Blinken in Israel Amid Push to Contain Gaza War

WASHINGTON — U.S. Secretary of State Antony Blinken said he would discuss “the way forward” as he met Tuesday with Israeli leaders in Tel Aviv, amid a push to prevent the war in Gaza from spreading in the region and for Israeli officials to do more to protect civilians and facilitate humanitarian aid deliveries to Gaza.

 

Speaking alongside Israeli President Isaac Herzog, Blinken said he would have the opportunity to meet with the families of the some of the hostages held by Hamas militants in Gaza, and to relay to Israeli leaders some of what he heard from other leaders in the region during stops in Turkey, Greece, Jordan, Qatar, the United Arab Emirates and Saudi Arabia.

Herzog thanked the United States for “standing steadfast with Israel” and said the war against Hamas is one that “affects international values and the values of the free world.”

Herzog also rejected a lawsuit filed at the International Court of Justice accusing Israel of genocide against Palestinians in Gaza, calling the accusation “atrocious and preposterous.”

Hearings in the case are due to begin Thursday, and Herzog said Israel will “present proudly our case of using self-defense under our most inherent right under international humanitarian law.”

U.S. officials have called on Israel to do more to protect civilians in Gaza, and that message was one Blinken planned to repeat in his meetings Tuesday.

Gaza health officials say close to 23,000 Palestinians, a large percentage of them women and children, have been killed in Israel’s military offensive in the Gaza Strip.

Israel has criticized Hamas for locating its operations in civilian areas, including the use of tunnels under cities.  Herzog said Tuesday that Israel is “doing our utmost under extremely complicated circumstances” to ensure there are no civilian casualties.

Blinken said Monday that leaders in the Middle East are determined to prevent the Gaza conflict from spreading and that there is broad recognition on the need to “chart a political path forward for the Palestinians.”

“The West Bank and Gaza should be united under Palestinian-led governance,” Blinken told reporters in Saudi Arabia.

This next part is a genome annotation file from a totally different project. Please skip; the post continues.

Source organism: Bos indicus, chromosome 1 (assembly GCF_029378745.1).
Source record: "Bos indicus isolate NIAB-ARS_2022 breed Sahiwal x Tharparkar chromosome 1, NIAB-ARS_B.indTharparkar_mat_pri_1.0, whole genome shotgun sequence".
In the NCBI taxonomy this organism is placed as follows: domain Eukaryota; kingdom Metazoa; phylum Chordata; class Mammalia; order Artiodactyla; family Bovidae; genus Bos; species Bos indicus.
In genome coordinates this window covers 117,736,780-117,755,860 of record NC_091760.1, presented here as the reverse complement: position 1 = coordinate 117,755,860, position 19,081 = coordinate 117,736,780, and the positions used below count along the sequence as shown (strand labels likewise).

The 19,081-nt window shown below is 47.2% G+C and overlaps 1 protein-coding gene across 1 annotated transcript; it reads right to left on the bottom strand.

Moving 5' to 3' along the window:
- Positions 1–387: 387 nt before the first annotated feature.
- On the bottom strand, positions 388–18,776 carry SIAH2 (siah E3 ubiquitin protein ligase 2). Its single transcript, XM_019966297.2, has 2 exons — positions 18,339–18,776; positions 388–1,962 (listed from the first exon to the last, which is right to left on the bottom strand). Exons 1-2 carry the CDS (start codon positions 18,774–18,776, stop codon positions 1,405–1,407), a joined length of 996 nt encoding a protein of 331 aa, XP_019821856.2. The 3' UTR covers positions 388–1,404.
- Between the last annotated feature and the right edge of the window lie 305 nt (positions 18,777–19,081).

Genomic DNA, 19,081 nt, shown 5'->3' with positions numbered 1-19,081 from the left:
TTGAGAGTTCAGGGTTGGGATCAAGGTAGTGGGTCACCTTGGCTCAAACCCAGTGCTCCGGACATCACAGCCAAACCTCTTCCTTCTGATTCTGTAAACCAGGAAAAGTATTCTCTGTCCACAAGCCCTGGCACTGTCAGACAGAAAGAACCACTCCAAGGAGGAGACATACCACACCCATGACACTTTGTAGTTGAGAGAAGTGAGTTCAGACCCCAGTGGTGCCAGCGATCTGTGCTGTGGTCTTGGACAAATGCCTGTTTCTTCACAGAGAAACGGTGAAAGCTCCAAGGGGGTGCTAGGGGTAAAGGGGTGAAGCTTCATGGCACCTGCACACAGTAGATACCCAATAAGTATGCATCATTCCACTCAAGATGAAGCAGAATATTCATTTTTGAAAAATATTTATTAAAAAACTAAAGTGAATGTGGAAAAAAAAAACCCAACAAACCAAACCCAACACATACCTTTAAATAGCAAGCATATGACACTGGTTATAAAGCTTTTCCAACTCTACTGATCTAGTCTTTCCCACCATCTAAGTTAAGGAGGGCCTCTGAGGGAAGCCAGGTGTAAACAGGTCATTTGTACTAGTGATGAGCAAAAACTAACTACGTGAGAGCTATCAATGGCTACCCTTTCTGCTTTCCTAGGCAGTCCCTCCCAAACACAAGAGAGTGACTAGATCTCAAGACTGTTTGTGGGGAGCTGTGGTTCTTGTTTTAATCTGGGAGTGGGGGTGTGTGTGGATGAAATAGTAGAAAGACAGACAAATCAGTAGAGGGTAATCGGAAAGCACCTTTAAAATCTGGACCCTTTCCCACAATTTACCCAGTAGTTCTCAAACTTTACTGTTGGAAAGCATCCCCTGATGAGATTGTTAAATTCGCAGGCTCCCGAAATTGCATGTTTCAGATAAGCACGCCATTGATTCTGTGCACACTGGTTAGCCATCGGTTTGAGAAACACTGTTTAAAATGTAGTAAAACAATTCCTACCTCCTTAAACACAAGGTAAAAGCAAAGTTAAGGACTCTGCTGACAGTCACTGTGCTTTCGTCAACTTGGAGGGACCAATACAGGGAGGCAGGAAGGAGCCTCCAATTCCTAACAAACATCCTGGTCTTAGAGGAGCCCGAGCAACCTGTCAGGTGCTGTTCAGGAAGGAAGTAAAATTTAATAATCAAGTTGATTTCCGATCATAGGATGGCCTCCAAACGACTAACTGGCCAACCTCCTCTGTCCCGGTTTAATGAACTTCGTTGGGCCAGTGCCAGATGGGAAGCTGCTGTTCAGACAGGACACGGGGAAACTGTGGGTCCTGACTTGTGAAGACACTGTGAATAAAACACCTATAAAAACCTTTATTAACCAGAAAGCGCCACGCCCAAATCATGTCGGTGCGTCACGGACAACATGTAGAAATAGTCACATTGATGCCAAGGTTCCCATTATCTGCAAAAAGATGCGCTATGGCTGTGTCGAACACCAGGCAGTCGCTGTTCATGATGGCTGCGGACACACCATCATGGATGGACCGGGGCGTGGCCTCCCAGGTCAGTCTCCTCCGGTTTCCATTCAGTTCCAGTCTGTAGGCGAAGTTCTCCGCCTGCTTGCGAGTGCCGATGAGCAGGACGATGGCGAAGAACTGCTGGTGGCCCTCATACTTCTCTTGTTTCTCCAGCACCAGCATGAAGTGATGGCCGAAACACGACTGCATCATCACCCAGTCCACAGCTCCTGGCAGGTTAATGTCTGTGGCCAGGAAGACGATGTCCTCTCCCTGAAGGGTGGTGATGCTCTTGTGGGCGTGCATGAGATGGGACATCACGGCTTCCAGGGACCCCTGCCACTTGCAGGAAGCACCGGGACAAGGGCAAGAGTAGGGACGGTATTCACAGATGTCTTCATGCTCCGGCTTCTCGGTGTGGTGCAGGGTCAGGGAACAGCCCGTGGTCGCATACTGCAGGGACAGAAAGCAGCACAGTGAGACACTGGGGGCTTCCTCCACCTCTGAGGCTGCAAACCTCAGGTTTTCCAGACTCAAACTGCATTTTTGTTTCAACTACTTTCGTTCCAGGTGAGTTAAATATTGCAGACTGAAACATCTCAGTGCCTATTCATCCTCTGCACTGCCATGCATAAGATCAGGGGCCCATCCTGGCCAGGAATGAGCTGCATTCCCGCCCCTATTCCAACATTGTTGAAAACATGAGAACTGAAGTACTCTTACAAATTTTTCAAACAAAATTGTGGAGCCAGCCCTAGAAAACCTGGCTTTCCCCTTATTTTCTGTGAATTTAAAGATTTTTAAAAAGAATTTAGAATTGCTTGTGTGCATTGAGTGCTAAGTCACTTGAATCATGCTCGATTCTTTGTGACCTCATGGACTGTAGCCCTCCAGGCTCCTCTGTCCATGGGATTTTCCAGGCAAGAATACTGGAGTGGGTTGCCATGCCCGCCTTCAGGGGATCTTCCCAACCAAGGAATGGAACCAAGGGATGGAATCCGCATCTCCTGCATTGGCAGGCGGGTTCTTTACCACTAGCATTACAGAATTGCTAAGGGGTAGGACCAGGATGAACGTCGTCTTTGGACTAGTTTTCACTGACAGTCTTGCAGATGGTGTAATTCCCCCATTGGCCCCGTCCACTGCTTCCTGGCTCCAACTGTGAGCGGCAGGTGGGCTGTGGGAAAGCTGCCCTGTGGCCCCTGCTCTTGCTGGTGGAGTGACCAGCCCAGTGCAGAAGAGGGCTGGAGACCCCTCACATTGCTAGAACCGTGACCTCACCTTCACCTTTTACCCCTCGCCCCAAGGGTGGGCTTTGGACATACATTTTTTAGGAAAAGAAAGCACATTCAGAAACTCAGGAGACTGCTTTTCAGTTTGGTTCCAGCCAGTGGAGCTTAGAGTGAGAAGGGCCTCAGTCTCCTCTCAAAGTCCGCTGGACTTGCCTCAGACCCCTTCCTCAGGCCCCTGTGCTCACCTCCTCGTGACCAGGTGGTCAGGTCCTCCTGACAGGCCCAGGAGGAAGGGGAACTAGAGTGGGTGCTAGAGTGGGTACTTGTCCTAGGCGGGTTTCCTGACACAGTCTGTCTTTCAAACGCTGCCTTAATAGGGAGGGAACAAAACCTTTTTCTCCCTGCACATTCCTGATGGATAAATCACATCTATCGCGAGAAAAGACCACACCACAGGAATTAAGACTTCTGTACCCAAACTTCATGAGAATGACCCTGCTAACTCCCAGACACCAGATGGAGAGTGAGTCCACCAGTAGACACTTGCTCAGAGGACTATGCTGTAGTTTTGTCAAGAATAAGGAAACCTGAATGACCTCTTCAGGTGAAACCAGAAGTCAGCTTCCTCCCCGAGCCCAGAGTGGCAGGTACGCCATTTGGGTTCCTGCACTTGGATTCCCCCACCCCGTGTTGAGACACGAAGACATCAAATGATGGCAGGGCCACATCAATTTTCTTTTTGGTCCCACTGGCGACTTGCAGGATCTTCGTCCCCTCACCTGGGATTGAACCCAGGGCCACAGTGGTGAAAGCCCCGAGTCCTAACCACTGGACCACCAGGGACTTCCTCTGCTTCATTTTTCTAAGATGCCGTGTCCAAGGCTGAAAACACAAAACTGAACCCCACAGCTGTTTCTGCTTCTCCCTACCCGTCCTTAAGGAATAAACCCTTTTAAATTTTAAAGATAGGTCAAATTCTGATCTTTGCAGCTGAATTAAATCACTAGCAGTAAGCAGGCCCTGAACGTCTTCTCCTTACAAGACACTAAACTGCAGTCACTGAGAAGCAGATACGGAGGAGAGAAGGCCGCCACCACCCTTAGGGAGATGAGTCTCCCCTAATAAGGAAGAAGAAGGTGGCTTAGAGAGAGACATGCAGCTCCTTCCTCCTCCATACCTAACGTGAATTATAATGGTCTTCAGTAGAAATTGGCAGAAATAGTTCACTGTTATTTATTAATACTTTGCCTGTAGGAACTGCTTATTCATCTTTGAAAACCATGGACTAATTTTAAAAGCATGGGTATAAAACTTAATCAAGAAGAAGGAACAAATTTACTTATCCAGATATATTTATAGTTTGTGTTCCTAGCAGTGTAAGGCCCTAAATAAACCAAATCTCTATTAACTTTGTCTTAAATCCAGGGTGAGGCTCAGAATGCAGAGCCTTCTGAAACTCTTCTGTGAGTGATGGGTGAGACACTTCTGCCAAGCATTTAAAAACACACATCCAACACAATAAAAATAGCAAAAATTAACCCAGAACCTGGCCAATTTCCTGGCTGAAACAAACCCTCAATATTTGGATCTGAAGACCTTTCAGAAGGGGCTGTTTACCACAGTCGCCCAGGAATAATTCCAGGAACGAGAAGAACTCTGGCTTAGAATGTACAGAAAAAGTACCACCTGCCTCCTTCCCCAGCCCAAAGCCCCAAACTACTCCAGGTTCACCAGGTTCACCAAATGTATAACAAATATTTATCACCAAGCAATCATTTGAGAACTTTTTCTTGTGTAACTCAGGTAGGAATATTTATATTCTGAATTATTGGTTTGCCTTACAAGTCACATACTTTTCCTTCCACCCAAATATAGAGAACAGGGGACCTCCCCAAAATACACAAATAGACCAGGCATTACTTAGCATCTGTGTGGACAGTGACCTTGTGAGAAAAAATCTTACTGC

“The future of the region needs to be one of integration, not division and not conflict,” Blinken said, adding “for that to happen, we need to see the establishment of an independent Palestinian state.”

In a statement following talks with Blinken, Saudi Arabian Crown Prince Mohammed bin Salman underscored the importance of halting military operations in the Gaza Strip and the need to create conditions for restoring peace and stability.

When asked about the U.S.-led talks to normalize the relationship between Saudi Arabia and Israel, Blinken said there is “a clear interest” in Saudi Arabia, as well as in the region, in pursuing that goal but “it will require that the conflict end in Gaza, and it will also clearly require that there be a practical pathway to a Palestinian state.”

Saudi Arabia has paused diplomatic talks to normalize ties with Israel amid the military conflict between Hamas militants and Israeli forces.

After an Israeli airstrike killed a key Hezbollah commander in southern Lebanon on Monday — the latest sign of a possibly widening conflict in the Middle East — Blinken told reporters it is clearly not in the interest of Israel, Lebanon, or Hezbollah to see an escalation outside Gaza and “the Israelis have been very clear with” the U.S. that “they want to find a diplomatic way forward.”

Hezbollah has identified the commander as Wissam al-Tawil. Last week, senior Hamas official Saleh al-Arouri was killed in a drone strike in Beirut. Both Hamas and Hezbollah are backed by Iran, whose militant allies in Syria, Iraq and Yemen have also been carrying out longer-range attacks against Israel.

 

The United States has urged Israel to shift to smaller scale military operations in Gaza but has continued to support Israel in refusing Arab demands for a cease-fire to halt the fighting in the three-month war. Israel has vowed to continue the war until it believes the threat of future Hamas attacks has been eradicated and the militant group no longer controls Gaza, a narrow strip of territory along the Mediterranean Sea.

Israel began its military campaign to wipe out Hamas after Hamas fighters crossed into southern Israel on Oct. 7. Israel said about 1,200 people were killed and about 240 captives taken in the terror attack.

Some material for this report was provided by Reuters and The Associated Press.